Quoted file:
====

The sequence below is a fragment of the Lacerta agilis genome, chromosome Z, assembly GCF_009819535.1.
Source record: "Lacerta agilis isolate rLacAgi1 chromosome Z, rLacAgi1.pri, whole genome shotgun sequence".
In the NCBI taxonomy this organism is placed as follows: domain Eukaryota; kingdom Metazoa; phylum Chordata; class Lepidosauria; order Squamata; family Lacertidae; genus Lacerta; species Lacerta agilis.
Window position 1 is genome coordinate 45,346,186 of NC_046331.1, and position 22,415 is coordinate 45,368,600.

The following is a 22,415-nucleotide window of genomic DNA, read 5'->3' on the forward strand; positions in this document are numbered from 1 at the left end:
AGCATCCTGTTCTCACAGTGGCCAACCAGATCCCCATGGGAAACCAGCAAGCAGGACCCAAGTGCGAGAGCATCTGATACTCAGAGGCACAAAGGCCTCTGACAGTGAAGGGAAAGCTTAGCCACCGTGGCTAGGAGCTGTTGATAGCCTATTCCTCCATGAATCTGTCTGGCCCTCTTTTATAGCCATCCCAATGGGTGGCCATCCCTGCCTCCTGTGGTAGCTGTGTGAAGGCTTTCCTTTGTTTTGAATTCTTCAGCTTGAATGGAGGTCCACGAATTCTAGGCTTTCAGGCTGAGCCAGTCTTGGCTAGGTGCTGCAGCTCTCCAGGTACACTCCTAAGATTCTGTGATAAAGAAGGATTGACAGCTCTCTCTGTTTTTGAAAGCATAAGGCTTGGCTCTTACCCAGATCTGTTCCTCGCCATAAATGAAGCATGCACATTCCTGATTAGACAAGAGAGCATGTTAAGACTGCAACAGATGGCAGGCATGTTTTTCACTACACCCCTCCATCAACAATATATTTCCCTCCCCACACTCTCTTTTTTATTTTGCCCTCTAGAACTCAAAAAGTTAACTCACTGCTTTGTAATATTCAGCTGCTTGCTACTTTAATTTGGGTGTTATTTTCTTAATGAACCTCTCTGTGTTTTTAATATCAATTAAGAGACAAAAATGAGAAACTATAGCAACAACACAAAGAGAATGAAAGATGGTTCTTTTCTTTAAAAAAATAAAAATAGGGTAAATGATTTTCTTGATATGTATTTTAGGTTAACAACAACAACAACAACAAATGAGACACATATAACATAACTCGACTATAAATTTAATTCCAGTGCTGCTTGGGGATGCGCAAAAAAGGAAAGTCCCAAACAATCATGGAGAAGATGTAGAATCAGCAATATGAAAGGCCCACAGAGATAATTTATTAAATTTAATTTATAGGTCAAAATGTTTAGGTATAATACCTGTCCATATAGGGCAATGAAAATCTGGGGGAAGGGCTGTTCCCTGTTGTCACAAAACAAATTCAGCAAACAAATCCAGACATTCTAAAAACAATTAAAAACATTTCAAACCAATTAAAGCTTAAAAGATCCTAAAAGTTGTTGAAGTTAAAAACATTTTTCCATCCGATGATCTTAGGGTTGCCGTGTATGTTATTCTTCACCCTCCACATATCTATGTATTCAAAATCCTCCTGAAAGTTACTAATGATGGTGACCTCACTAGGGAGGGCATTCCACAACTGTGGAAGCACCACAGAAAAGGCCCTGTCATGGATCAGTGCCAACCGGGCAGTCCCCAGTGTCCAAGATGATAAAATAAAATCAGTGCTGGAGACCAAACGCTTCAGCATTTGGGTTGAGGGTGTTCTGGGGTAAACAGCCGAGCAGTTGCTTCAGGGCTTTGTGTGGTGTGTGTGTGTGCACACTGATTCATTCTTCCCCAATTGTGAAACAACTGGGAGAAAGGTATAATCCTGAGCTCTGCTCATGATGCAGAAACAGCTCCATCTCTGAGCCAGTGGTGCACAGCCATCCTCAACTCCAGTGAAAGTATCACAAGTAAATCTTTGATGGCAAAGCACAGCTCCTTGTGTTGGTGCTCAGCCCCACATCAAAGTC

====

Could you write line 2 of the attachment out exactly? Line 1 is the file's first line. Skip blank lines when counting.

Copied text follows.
Source record: "Lacerta agilis isolate rLacAgi1 chromosome Z, rLacAgi1.pri, whole genome shotgun sequence".